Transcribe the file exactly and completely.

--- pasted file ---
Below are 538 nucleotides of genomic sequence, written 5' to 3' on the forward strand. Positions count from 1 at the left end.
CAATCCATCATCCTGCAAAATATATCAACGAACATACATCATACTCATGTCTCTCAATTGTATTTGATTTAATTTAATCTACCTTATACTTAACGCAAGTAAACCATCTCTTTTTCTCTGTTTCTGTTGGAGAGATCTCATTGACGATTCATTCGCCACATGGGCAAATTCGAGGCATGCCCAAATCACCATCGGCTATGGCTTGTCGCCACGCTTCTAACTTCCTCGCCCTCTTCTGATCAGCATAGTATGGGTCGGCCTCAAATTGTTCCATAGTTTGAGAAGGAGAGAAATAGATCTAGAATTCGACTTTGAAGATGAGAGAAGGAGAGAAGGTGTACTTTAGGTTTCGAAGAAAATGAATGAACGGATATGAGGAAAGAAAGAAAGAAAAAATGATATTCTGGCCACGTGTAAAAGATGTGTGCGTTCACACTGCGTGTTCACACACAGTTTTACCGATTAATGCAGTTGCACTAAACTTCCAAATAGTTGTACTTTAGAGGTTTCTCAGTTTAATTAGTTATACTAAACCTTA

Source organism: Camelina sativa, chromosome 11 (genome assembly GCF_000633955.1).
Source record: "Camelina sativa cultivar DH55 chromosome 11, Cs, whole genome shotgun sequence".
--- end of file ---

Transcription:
Below are 538 nucleotides of genomic sequence, written 5' to 3' on the forward strand. Positions count from 1 at the left end.
CAATCCATCATCCTGCAAAATATATCAACGAACATACATCATACTCATGTCTCTCAATTGTATTTGATTTAATTTAATCTACCTTATACTTAACGCAAGTAAACCATCTCTTTTTCTCTGTTTCTGTTGGAGAGATCTCATTGACGATTCATTCGCCACATGGGCAAATTCGAGGCATGCCCAAATCACCATCGGCTATGGCTTGTCGCCACGCTTCTAACTTCCTCGCCCTCTTCTGATCAGCATAGTATGGGTCGGCCTCAAATTGTTCCATAGTTTGAGAAGGAGAGAAATAGATCTAGAATTCGACTTTGAAGATGAGAGAAGGAGAGAAGGTGTACTTTAGGTTTCGAAGAAAATGAATGAACGGATATGAGGAAAGAAAGAAAGAAAAAATGATATTCTGGCCACGTGTAAAAGATGTGTGCGTTCACACTGCGTGTTCACACACAGTTTTACCGATTAATGCAGTTGCACTAAACTTCCAAATAGTTGTACTTTAGAGGTTTCTCAGTTTAATTAGTTATACTAAACCTTA

Source organism: Camelina sativa, chromosome 11 (genome assembly GCF_000633955.1).
Source record: "Camelina sativa cultivar DH55 chromosome 11, Cs, whole genome shotgun sequence".